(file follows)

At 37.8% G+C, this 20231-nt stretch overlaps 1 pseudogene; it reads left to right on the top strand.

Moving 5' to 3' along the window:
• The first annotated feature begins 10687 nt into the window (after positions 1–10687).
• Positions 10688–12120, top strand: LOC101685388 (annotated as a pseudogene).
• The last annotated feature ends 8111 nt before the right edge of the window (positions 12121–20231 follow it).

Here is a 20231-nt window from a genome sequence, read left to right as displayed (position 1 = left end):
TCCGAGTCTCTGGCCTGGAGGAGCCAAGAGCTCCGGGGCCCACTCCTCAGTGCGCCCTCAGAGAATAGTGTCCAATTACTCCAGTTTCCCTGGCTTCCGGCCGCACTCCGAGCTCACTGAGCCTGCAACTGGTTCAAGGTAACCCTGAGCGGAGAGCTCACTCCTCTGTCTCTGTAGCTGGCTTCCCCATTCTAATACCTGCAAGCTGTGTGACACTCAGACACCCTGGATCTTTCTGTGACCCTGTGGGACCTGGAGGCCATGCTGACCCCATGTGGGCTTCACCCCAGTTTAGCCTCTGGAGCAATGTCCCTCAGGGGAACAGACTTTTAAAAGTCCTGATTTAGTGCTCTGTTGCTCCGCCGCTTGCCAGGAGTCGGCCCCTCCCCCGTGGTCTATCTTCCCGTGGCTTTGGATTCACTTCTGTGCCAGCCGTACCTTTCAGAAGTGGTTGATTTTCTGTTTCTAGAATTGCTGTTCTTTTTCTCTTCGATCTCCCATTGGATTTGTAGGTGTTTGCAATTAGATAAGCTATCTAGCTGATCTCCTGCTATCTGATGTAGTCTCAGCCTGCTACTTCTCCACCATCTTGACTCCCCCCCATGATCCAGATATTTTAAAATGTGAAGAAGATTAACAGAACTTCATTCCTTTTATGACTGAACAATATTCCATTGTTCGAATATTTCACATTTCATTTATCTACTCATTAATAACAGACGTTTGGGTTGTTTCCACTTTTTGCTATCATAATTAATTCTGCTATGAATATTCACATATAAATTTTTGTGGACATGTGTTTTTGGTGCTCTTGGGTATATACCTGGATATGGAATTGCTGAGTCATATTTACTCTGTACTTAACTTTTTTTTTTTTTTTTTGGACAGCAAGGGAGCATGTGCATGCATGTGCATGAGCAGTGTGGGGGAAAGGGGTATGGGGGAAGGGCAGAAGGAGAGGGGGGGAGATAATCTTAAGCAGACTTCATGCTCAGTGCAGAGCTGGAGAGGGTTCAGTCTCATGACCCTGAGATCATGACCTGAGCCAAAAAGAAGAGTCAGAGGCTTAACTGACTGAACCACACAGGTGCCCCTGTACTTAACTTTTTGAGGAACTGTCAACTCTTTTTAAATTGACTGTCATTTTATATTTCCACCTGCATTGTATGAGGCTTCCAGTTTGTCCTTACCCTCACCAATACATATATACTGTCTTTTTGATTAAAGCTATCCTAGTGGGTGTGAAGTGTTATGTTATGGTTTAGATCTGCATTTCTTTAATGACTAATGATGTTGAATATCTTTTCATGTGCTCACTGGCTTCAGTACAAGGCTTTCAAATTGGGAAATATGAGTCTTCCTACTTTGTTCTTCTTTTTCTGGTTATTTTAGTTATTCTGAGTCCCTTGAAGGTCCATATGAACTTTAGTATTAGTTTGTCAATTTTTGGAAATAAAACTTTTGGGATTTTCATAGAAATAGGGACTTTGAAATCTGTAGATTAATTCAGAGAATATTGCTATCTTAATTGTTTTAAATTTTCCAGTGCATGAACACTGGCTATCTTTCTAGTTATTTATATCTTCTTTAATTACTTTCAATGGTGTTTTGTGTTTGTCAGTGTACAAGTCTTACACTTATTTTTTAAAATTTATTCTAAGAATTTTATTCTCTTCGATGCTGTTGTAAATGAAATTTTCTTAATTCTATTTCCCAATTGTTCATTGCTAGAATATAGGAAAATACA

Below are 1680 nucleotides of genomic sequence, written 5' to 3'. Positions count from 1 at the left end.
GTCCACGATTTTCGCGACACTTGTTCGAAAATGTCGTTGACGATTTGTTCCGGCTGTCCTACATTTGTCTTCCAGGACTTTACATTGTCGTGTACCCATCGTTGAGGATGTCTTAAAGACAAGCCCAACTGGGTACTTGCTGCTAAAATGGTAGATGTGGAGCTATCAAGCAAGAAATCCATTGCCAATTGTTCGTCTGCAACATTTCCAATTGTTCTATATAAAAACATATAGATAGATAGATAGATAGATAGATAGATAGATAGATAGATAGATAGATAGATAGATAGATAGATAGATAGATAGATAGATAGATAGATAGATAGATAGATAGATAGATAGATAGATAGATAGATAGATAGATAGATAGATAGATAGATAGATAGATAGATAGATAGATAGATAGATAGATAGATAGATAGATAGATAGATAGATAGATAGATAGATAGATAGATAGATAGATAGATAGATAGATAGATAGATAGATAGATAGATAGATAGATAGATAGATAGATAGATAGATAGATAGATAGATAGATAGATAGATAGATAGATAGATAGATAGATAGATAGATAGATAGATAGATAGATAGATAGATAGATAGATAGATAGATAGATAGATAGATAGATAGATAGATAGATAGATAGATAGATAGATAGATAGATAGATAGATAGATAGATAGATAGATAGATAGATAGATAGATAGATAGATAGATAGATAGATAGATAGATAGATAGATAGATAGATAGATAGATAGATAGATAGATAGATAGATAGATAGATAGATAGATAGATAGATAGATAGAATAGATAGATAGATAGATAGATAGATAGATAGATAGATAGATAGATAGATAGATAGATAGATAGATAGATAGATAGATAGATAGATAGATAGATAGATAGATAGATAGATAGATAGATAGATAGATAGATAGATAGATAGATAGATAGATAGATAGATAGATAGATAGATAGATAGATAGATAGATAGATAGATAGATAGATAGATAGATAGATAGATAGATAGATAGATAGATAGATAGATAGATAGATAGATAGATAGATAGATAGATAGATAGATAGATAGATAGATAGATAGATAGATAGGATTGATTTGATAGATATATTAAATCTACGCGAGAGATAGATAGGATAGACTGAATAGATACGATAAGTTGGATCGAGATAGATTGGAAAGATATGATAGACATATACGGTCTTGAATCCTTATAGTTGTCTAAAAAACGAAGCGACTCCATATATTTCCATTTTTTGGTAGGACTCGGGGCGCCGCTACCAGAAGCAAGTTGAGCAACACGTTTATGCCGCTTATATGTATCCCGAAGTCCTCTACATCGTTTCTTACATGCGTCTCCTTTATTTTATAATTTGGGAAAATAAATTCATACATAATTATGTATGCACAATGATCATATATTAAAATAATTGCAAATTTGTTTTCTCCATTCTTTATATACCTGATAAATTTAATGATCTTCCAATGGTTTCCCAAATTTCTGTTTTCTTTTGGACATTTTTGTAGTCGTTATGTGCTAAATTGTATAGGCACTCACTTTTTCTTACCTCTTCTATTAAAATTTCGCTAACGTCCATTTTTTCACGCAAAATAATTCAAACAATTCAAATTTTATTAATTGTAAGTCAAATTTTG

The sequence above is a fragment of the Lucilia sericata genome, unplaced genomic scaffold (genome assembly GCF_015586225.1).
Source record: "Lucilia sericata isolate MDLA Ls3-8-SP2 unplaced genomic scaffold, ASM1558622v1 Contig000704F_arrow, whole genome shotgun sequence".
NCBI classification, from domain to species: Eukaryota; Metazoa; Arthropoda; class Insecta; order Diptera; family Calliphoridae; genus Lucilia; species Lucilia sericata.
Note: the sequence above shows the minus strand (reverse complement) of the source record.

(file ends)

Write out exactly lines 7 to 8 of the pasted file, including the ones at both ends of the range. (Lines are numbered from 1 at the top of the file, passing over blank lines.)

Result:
TCCGAGTCTCTGGCCTGGAGGAGCCAAGAGCTCCGGGGCCCACTCCTCAGTGCGCCCTCAGAGAATAGTGTCCAATTACTCCAGTTTCCCTGGCTTCCGGCCGCACTCCGAGCTCACTGAGCCTGCAACTGGTTCAAGGTAACCCTGAGCGGAGAGCTCACTCCTCTGTCTCTGTAGCTGGCTTCCCCATTCTAATACCTGCAAGCTGTGTGACACTCAGACACCCTGGATCTTTCTGTGACCCTGTGGGACCTGGAGGCCATGCTGACCCCATGTGGGCTTCACCCCAGTTTAGCCTCTGGAGCAATGTCCCTCAGGGGAACAGACTTTTAAAAGTCCTGATTTAGTGCTCTGTTGCTCCGCCGCTTGCCAGGAGTCGGCCCCTCCCCCGTGGTCTATCTTCCCGTGGCTTTGGATTCACTTCTGTGCCAGCCGTACCTTTCAGAAGTGGTTGATTTTCTGTTTCTAGAATTGCTGTTCTTTTTCTCTTCGATCTCCCATTGGATTTGTAGGTGTTTGCAATTAGATAAGCTATCTAGCTGATCTCCTGCTATCTGATGTAGTCTCAGCCTGCTACTTCTCCACCATCTTGACTCCCCCCCATGATCCAGATATTTTAAAATGTGAAGAAGATTAACAGAACTTCATTCCTTTTATGACTGAACAATATTCCATTGTTCGAATATTTCACATTTCATTTATCTACTCATTAATAACAGACGTTTGGGTTGTTTCCACTTTTTGCTATCATAATTAATTCTGCTATGAATATTCACATATAAATTTTTGTGGACATGTGTTTTTGGTGCTCTTGGGTATATACCTGGATATGGAATTGCTGAGTCATATTTACTCTGTACTTAACTTTTTTTTTTTTTTTTTGGACAGCAAGGGAGCATGTGCATGCATGTGCATGAGCAGTGTGGGGGAAAGGGGTATGGGGGAAGGGCAGAAGGAGAGGGGGGGAGATAATCTTAAGCAGACTTCATGCTCAGTGCAGAGCTGGAGAGGGTTCAGTCTCATGACCCTGAGATCATGACCTGAGCCAAAAAGAAGAGTCAGAGGCTTAACTGACTGAACCACACAGGTGCCCCTGTACTTAACTTTTTGAGGAACTGTCAACTCTTTTTAAATTGACTGTCATTTTATATTTCCACCTGCATTGTATGAGGCTTCCAGTTTGTCCTTACCCTCACCAATACATATATACTGTCTTTTTGATTAAAGCTATCCTAGTGGGTGTGAAGTGTTATGTTATGGTTTAGATCTGCATTTCTTTAATGACTAATGATGTTGAATATCTTTTCATGTGCTCACTGGCTTCAGTACAAGGCTTTCAAATTGGGAAATATGAGTCTTCCTACTTTGTTCTTCTTTTTCTGGTTATTTTAGTTATTCTGAGTCCCTTGAAGGTCCATATGAACTTTAGTATTAGTTTGTCAATTTTTGGAAATAAAACTTTTGGGATTTTCATAGAAATAGGGACTTTGAAATCTGTAGATTAATTCAGAGAATATTGCTATCTTAATTGTTTTAAATTTTCCAGTGCATGAACACTGGCTATCTTTCTAGTTATTTATATCTTCTTTAATTACTTTCAATGGTGTTTTGTGTTTGTCAGTGTACAAGTCTTACACTTATTTTTTAAAATTTATTCTAAGAATTTTATTCTCTTCGATGCTGTTGTAAATGAAATTTTCTTAATTCTATTTCCCAATTGTTCATTGCTAGAATATAGGAAAATACA

Below are 1680 nucleotides of genomic sequence, written 5' to 3'. Positions count from 1 at the left end.